Dr. Dawg


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Brazil clearance squad.jpg

As I write this, a violent eviction of 9,000 people is taking place in Brazil by a reported 2,000 military police. People are being shot down as they defend their homes. The federal Brazil government and a federal judge have ordered that the eviction be stopped. The local military commander is, as reported on Twitter a few minutes ago, refusing to obey.

The land upon which the town was built belongs to a millionaire speculator. It had stood unused for thirty years. Negotiations have been taking place between the state, the province, and local authorities to legitimize the town, with its neat brick buildings and public squares.

Then a judge ordered the eviction. Follow the money.

I can’t read more than a word or two of Portuguese, but for those who can, or can make sense of Babelfish translations, here’s some blog coverage. Tweeter Sofia Smith has been covering this since dawn: aside from a handful of Brazilian Tweeters, she’s pretty much alone.

Via Smith, we now learn that the local cops have arrested a Brazilian Senator and a member of parliament.

The silence of the corporate media is unsurprising. Who cares about a bunch of poor people being chased out of their own town when the latest gossip about Kim Kardashian and Justin Bieber is being readied for publication? And how the hell do you even pronounce the name of the place?

But there is more to it.

The media are our eyes and ears when events take place over the horizon. We come to believe that these amplified senses are reliable. But the truth is that they are defective and partial. We can only see and hear what they deem important, and even there filters of various kinds are imposed.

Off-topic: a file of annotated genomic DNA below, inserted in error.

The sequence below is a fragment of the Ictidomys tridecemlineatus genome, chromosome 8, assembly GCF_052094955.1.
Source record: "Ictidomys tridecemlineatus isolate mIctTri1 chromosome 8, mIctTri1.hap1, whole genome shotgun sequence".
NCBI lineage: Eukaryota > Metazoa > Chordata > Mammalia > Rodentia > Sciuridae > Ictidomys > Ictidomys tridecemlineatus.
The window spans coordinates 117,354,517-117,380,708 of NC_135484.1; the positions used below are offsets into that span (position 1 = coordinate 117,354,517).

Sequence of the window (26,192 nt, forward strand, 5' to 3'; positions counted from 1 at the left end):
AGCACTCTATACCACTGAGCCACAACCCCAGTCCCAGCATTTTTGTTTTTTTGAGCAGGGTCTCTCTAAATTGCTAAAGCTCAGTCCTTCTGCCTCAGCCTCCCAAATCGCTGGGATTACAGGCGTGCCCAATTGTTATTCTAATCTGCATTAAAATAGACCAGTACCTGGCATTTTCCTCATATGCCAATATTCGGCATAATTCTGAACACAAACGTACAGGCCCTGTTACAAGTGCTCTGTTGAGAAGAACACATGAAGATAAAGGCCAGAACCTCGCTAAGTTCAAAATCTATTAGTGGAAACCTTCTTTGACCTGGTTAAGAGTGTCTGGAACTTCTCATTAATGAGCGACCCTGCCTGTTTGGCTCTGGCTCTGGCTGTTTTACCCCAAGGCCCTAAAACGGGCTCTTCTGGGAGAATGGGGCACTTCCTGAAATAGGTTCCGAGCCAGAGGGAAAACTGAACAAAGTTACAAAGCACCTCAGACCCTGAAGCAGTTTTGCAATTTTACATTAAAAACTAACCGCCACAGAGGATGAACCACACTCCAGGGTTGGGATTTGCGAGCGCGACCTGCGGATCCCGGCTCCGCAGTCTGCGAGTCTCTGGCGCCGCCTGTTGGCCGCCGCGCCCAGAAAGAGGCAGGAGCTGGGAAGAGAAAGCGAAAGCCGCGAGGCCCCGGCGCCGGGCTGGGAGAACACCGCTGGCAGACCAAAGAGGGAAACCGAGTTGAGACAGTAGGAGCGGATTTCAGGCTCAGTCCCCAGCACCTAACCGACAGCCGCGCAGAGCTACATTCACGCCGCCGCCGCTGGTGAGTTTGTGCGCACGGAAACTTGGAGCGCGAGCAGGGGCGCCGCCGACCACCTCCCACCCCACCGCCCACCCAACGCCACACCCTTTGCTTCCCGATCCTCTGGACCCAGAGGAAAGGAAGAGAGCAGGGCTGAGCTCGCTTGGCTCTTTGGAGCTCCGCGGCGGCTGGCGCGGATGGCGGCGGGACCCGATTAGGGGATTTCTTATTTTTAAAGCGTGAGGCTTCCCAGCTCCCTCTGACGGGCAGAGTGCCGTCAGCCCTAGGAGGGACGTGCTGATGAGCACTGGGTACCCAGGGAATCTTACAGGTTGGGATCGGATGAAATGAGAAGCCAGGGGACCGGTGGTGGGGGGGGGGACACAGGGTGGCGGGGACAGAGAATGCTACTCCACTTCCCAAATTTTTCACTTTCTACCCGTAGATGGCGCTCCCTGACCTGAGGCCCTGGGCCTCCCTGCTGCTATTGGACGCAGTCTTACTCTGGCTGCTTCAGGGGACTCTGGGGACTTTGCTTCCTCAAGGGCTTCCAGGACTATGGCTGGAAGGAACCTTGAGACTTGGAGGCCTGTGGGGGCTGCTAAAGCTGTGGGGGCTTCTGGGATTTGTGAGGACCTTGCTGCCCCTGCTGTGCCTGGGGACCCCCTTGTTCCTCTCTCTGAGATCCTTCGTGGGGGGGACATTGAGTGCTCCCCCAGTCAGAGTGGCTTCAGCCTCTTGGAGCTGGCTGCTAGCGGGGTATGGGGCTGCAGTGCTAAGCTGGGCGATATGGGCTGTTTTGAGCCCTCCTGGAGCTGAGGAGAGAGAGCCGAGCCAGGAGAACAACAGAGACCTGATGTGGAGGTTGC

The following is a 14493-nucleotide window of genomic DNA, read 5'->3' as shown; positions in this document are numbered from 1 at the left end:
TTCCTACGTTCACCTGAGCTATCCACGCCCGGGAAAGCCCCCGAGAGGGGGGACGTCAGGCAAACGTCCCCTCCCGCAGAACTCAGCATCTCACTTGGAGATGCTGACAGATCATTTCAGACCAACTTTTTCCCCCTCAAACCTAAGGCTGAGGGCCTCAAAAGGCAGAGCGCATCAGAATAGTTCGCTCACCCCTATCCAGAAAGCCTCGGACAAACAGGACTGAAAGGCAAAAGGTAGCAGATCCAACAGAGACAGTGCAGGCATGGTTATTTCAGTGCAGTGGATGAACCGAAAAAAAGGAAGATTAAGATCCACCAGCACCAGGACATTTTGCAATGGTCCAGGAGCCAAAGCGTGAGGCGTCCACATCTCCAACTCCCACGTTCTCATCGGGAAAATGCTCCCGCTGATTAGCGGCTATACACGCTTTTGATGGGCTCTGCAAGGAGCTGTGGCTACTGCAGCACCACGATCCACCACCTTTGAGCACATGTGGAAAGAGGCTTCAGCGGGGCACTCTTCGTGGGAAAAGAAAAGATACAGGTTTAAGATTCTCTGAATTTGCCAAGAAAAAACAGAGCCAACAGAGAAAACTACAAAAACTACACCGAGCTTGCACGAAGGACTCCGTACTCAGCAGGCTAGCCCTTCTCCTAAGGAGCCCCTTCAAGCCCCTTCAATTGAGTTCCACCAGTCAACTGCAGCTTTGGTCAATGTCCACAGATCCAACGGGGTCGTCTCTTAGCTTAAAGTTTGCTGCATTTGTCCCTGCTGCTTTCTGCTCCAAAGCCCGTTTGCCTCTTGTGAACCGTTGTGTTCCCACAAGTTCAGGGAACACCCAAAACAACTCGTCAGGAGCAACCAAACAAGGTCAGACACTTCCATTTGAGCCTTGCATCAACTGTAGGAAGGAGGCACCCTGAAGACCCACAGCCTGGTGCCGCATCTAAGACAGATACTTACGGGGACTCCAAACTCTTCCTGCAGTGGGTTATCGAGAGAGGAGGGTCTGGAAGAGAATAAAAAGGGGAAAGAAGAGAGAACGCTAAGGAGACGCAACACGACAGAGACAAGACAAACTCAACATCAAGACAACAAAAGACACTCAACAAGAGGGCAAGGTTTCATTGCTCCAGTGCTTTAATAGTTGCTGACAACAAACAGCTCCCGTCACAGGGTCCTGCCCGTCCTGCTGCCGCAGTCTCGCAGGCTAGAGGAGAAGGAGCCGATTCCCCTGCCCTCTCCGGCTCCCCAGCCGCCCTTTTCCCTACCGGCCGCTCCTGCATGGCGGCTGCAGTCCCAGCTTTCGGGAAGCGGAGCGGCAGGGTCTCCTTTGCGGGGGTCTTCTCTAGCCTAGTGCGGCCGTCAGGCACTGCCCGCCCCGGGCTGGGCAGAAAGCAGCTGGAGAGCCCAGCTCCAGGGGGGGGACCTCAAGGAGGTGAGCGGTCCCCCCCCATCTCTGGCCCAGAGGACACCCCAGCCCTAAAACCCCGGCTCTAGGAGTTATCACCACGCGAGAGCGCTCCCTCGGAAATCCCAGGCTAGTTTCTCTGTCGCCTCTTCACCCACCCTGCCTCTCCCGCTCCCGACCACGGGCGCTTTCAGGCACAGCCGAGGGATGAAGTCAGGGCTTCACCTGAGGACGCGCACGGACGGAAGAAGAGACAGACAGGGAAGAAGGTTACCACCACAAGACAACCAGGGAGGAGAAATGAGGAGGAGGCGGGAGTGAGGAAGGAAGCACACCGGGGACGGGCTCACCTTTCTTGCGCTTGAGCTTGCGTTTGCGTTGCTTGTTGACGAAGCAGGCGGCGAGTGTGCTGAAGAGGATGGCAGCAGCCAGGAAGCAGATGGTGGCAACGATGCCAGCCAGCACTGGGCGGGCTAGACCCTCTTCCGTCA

The social media, particularly Twitter, are revealing the nature of media in general. They are obviously not infallible: as media themselves, they are only peepholes, giving us fragments and glimpses of events. But they are immediate, unprocessed, unfiltered: the invite us to create or recreate the narratives for ourselves. There is little that is predigested or framed in a series of Tweets.

Admittedly, that offers its own set of illusions. But on-the-scene reportage from dozens of independent sources are the reason why, these days, I look for breaking stories on Twitter—and follow them there.

[H/t for pic; and to Sofia Smith]

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This page contains a single entry by Dr. Dawg published on January 22, 2012 10:44 AM.

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